Carl Zimmer has a post discussing Alan Templeton's work. It's a good review, covering Templeton's two essential points: history cannot be traced from any single gene locus, and evidence from multiple loci makes human evolution look like a trellis of relationships among populations, not a diverging tree originating in one population. Here's a quote:
Templeton has found that he can easily reject the idea that all our genes come from the same 200,000 year old population of African humans. Instead, he finds evidence of three separate expansions out of Africa. The first he estimates to have occurred 1.9 million years ago -- which just so happens to coincide with the earliest fossils of Homo erectus outside of Africa. Then he finds another expansion he dates to 650,000 years ago -- which just so happens to coincide with the emergence of hominids in Europe of hominids that are believed to give rise to Neanderthals. The last expansion can be traced back 130,000 years ago.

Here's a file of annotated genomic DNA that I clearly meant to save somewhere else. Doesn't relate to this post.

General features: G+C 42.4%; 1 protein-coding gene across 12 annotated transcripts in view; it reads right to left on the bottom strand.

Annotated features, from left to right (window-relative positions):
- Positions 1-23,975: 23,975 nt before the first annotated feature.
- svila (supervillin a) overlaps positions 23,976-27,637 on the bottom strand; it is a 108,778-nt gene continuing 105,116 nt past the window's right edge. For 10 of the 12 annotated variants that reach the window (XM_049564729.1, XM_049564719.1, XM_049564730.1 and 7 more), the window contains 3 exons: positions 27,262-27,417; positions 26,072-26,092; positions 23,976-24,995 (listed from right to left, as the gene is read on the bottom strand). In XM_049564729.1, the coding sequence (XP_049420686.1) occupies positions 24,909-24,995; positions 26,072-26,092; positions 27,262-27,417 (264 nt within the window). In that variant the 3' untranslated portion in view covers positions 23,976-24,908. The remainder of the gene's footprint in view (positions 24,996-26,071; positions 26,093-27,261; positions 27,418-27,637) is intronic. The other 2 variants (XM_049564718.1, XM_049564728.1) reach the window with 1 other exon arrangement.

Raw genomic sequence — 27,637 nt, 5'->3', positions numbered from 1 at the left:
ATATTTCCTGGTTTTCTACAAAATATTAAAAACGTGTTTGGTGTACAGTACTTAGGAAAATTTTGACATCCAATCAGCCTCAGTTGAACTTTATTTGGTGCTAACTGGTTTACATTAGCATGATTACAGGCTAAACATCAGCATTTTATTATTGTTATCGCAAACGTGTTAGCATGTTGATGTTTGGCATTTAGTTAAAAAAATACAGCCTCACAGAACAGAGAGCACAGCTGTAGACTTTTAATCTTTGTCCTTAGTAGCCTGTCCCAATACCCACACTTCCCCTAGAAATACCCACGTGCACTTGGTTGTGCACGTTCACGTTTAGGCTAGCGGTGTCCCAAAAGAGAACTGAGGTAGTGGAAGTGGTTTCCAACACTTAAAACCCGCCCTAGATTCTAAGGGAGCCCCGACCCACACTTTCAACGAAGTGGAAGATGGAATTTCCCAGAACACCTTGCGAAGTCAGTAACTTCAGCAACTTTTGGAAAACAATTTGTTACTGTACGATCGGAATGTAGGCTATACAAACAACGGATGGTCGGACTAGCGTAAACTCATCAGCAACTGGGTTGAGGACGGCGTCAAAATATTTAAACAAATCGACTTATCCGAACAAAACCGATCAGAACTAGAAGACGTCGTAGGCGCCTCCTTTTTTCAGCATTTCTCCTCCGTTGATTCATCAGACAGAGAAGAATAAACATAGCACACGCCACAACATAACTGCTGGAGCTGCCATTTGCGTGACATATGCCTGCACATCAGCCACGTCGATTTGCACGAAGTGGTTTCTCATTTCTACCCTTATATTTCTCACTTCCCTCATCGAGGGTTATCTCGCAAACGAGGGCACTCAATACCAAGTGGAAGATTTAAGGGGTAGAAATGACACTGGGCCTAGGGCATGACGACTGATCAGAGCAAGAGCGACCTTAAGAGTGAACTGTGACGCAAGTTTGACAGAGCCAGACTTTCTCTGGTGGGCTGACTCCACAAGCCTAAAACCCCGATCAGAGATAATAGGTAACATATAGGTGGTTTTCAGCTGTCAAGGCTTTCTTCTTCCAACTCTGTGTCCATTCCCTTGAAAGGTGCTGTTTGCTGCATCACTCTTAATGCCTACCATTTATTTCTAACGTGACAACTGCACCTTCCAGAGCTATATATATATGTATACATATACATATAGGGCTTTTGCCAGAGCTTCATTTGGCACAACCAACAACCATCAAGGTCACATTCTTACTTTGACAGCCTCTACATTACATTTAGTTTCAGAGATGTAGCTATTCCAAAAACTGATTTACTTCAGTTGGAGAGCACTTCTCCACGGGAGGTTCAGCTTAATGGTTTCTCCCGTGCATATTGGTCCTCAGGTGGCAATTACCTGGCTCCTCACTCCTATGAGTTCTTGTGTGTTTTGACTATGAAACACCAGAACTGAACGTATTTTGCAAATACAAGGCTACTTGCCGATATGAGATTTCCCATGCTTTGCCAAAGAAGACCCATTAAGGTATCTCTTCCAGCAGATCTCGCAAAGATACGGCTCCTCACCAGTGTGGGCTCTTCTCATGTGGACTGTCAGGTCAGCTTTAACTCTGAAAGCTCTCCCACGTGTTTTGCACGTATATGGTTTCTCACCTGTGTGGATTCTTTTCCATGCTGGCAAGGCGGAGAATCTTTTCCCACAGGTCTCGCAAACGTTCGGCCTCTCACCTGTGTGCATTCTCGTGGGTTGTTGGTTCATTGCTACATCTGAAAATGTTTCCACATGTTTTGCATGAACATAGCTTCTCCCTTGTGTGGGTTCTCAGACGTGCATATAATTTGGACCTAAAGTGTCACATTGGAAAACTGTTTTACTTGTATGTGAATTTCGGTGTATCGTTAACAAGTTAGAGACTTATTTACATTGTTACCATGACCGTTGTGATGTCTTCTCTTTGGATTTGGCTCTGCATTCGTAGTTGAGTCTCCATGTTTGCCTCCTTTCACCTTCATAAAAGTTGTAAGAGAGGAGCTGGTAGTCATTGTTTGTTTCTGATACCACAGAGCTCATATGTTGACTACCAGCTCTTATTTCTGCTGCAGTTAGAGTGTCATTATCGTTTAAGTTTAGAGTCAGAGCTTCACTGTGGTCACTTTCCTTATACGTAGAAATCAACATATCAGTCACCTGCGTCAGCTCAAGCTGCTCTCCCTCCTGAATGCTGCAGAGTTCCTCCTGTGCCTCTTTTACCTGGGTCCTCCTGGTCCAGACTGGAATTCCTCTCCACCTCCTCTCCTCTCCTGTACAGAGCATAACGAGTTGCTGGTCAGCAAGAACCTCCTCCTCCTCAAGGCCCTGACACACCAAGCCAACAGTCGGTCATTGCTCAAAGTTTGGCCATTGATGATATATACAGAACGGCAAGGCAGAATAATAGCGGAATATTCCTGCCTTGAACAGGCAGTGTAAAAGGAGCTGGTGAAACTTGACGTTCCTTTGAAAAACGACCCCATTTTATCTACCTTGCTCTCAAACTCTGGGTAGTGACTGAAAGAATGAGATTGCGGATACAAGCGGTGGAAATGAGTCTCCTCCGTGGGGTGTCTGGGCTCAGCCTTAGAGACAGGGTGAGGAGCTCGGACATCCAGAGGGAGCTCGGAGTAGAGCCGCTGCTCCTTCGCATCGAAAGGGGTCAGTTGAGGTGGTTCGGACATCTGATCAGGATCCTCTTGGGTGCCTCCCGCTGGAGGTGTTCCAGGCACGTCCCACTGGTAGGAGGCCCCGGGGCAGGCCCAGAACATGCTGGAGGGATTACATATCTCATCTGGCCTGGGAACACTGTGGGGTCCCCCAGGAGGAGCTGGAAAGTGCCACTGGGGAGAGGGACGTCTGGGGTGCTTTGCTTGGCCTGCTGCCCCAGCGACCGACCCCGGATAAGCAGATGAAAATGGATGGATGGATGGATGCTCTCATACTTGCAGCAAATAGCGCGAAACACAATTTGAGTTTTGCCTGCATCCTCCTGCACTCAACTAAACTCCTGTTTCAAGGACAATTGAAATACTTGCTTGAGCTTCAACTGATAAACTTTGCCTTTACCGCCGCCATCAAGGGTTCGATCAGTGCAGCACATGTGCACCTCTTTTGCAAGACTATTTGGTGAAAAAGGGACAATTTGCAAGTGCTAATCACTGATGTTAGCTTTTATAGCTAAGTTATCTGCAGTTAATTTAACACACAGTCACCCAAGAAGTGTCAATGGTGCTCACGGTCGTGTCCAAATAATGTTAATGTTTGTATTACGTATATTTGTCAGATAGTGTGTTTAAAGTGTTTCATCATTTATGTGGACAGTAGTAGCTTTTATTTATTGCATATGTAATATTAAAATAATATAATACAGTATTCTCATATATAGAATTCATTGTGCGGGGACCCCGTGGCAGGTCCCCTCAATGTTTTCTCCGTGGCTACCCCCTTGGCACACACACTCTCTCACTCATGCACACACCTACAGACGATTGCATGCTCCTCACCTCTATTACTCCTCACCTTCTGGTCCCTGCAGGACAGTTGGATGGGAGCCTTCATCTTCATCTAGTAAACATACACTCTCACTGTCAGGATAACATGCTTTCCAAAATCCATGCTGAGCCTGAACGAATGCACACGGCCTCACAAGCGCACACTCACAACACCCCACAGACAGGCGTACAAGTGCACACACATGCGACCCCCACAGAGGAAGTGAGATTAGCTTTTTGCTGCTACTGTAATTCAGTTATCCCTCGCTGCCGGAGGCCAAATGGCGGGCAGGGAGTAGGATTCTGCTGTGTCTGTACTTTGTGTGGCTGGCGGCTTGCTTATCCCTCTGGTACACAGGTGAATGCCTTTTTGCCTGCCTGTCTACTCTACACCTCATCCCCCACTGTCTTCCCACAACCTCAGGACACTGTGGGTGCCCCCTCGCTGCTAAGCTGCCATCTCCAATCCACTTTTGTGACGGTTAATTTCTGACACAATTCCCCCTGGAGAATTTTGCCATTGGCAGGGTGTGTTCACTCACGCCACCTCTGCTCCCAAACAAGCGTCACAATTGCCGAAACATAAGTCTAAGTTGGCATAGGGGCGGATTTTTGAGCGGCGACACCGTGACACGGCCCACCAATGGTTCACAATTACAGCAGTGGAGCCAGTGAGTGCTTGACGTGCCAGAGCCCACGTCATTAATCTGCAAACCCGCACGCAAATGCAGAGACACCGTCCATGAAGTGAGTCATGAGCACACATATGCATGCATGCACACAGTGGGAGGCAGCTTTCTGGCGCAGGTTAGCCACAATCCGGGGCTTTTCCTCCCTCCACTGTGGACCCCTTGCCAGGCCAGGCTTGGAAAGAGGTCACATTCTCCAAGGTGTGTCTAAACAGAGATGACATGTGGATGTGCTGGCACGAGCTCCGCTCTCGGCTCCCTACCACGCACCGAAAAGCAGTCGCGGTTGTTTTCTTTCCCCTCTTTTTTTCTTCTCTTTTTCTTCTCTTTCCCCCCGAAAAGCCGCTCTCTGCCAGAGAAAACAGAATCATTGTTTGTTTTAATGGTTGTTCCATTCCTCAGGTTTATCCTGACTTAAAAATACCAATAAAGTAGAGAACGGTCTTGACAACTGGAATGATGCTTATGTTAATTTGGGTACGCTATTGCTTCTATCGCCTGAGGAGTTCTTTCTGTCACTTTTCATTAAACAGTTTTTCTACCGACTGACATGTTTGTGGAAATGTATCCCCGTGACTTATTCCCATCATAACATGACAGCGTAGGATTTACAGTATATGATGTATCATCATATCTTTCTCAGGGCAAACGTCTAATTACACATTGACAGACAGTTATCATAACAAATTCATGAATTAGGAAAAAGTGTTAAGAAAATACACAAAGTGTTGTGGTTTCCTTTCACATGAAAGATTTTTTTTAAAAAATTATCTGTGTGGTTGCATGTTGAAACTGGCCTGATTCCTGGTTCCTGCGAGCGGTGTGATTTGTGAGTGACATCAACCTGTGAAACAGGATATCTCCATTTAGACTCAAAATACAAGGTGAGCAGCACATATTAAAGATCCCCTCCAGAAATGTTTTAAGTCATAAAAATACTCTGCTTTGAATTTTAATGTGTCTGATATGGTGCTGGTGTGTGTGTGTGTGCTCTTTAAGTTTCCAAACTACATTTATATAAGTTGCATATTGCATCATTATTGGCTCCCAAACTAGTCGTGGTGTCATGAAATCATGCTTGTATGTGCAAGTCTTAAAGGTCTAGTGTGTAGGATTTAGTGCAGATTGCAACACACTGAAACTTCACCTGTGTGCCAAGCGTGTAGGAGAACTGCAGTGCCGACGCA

I'll have more discussion here when Templeton's new paper comes out in the Yearbook of Physical Anthropology. In the meantime, you can get a quick review by reading the post.